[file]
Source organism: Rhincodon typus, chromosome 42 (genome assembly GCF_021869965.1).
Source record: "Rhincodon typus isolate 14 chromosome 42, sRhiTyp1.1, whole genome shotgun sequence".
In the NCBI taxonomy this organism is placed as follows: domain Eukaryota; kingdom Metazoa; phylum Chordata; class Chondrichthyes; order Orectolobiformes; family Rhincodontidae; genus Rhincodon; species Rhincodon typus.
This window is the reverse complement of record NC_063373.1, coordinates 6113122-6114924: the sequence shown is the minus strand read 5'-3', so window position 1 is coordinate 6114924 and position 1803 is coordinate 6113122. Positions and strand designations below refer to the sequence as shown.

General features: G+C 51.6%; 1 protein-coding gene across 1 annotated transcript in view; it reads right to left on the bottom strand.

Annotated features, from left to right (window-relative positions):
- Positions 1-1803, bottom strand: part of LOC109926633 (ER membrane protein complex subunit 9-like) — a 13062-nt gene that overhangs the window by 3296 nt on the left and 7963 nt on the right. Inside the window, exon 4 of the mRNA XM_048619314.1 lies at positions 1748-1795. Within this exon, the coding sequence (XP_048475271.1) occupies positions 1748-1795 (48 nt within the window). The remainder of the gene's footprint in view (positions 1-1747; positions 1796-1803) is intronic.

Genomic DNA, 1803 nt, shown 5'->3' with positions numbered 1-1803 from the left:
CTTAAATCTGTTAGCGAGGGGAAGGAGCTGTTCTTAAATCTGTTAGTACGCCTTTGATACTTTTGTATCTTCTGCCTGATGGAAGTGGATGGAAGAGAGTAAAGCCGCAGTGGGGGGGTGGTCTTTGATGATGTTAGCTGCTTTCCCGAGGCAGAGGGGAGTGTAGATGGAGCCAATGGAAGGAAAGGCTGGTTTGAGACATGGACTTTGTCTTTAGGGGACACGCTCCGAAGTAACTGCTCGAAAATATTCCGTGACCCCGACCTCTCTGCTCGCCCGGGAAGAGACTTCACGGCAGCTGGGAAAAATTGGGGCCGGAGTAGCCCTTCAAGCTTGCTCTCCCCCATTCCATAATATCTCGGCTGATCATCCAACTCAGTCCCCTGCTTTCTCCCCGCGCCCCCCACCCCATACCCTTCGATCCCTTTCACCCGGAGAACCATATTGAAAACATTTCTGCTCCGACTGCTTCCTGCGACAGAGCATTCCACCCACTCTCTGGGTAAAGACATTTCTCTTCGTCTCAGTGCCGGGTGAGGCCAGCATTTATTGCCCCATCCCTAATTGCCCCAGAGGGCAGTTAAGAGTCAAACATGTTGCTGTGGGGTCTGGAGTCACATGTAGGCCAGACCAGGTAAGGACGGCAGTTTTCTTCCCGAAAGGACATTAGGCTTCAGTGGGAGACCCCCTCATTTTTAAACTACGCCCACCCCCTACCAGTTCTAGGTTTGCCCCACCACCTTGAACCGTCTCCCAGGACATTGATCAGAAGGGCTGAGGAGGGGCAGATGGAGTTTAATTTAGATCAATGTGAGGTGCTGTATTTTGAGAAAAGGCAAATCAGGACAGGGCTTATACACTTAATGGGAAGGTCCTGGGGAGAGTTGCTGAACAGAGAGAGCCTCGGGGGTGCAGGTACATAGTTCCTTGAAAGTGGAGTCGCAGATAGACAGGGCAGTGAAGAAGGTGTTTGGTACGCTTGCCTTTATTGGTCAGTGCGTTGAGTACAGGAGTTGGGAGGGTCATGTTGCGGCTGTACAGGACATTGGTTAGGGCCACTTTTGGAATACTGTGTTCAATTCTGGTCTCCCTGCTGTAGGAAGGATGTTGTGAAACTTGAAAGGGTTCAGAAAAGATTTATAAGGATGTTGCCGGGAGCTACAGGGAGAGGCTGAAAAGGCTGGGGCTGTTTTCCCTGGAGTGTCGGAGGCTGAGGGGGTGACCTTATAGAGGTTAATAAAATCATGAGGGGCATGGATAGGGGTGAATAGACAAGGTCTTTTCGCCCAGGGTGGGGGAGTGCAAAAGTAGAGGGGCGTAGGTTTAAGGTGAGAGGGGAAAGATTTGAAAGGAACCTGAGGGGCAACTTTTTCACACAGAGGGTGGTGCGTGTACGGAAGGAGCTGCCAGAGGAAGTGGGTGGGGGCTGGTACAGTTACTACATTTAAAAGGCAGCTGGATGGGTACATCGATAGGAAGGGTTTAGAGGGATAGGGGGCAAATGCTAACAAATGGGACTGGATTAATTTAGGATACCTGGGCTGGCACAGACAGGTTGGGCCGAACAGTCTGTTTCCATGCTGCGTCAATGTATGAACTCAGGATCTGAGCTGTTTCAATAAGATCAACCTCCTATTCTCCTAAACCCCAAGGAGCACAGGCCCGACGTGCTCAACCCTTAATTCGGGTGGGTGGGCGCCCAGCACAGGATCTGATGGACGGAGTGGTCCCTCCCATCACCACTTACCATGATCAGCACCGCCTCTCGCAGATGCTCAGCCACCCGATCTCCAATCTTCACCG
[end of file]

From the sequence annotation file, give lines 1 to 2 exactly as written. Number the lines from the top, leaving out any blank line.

Source organism: Rhincodon typus, chromosome 42 (genome assembly GCF_021869965.1).
Source record: "Rhincodon typus isolate 14 chromosome 42, sRhiTyp1.1, whole genome shotgun sequence".